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Jaguar 2 was Atari's next video-game console.  In development from 1992 to the end of 1995, the Jaguar 2 was codenamed "Midsummer", and as the Atari Technical Reference Manual (TRM) explains:

“More strange than true. I never may believe
These antique fables, nor these fairy toys.”
Act V. Scene 1.

"Midsummer is based around a pair of custom chips, called Oberon and Puck, which are primarily intended to be the heart of a mega high-performance computer for games and leisure. Oberon and Puck replace Tom and Jerry from the original Jaguar system.  Oberon is the King of the fairies and Puck is Robin Goodfellow, his side-kick, from “A Midsummer Night’s Dream” by William Shakespeare."

According to the TRM "Midsummer is an evolutionary development of Jaguar to give significant performance gains for 3D games.  It offers greatly improved performance for a small increase in system cost. It is intended to be software compatible with Jaguar and so will run the existing library of games. The following areas of the system have substantially improved performance:
                                 · polygon rendering speed
                                 · texture mapped polygons
                                 · computational ability
                                 · audio synthesis

Midsummer is intended to be easy to program in a high-level language. It has an additional RISC processor, the RCPU, with an instruction cache to improve the performance of C programs."

Though a final design was never reached, initial prototypes were assembled and Beta development boards known as Cobweb were being shipped to developers from August 1995, yielding the following information... (The Cobweb board is a prototype development board for Midsummer which has the Oberon b-test ASIC from Midsummer and the Jerry ASIC from Jaguar One. This system is intended to allow some software development to start before the availability of Puck. The Oberon b-test ASIC is not the final production version of Oberon, and is both slower and buggier then the production silicon.)

  • Main chipset (codename "Midsummer") developed by Motorola.

  • Fully backwards compatible with the existing Jaguar.  Would have been able to play all Jaguar games and use all Jaguar peripherals.

  • Uses new "Oberon" and "Puck" chips.  "Oberon" was the next generation of the Jaguar's "Tom" chip, and "Puck" was a redesigned "Jerry" (Jerry II).


  • "Oberon" was so large that it required a dedicated cooling fan, powered by a separate power supply.  It's uncertain if this inefficiency was simply due to the unfinished nature of the chip or not.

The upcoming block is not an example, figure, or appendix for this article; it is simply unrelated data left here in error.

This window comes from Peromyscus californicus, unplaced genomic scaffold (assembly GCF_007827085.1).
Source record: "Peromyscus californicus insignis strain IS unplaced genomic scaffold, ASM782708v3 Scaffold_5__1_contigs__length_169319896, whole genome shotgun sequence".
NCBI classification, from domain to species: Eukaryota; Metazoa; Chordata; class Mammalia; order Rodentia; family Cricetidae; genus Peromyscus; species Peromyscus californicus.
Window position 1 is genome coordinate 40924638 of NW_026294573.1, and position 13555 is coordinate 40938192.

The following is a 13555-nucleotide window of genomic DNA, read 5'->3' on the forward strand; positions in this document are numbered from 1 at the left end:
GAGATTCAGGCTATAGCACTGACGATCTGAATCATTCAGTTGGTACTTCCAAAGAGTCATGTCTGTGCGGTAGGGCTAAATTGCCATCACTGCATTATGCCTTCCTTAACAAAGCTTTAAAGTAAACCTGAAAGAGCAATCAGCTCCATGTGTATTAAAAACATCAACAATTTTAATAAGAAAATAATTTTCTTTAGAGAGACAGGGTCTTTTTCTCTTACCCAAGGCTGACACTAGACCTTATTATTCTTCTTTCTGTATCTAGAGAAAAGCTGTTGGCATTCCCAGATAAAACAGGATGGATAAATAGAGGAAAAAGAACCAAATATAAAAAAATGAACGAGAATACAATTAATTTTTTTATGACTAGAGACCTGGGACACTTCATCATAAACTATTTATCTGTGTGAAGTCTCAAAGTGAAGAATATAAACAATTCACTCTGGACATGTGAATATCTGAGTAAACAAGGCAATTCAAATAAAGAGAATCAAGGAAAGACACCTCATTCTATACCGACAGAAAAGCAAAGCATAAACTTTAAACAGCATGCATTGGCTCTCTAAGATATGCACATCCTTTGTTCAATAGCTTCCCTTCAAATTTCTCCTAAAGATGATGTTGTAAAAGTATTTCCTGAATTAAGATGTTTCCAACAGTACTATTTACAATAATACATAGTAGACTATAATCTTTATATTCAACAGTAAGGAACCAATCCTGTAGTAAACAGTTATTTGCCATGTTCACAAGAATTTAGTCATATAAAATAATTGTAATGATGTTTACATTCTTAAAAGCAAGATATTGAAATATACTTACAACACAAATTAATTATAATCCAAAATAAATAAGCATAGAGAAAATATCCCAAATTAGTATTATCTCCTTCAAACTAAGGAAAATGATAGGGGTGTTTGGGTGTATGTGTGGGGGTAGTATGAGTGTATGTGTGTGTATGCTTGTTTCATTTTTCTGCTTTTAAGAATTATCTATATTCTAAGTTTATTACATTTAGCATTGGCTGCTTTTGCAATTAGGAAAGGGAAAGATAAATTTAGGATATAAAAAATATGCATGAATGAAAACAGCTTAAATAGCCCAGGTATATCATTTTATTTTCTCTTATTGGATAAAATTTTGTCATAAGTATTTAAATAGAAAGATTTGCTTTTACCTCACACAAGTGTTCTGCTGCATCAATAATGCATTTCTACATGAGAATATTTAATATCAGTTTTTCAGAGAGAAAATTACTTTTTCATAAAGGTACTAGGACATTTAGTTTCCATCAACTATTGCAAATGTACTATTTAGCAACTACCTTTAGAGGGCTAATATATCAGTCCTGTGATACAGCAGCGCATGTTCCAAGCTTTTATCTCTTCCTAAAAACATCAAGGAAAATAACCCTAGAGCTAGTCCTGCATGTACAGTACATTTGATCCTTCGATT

• Processing speed "two to four times faster than the Sony PlayStation."

  • "Orbit" integrated CD chip for on-board CD-ROM player

  •  Full C/C++ development package available.

Block diagram note: This diagram summarises the system architecture of Midsummer. It does not show the peripheral connections, or the 68000, which is still present only for compatibility reasons and to boot the system on this bus. The RCPU, GPU and DSP are all based on the same Jaguar RISC architecture. All three processors are 32-bit RISC, executing close to one instruction per clock cycle. They are tuned for graphics and audio
processing; and offer single cycle multiply operations as well as normal RISC functions.

The RCPU is new for Midsummer, and has been specifically tuned for running C code. It is intended to act as the CPU of the system, and is the geometry engine for 3D graphics.

      · 32-bit RISC processor
      · 4K bytes of 2-way set-associative cache
      · 1K bytes fast local data RAM
      · cache line fill operations at the full 64-bit bus rate (133 MB/s)
      · extended precision (16 x 32) single cycle multiplier, and fast divider
      · 64-bit DMA engine to and from system DRAM at full bus rate

We don't really know how far Jaguar 2 was to completion.  It is apparent however that some key developers were provided with Cobweb developer boards and hardware reference material (at least to revision 6 of the TRM).  The Atari Museum has been able to power-up a Cobweb board which was fully functional, and it ran existing games which at least proves it was fully backward compatible.  If any specific Cobweb/Midsummer code was written or developer demonstrations completed, we just don't know at this time.  If you have any further information about the Jaguar 2, please contact AEX.

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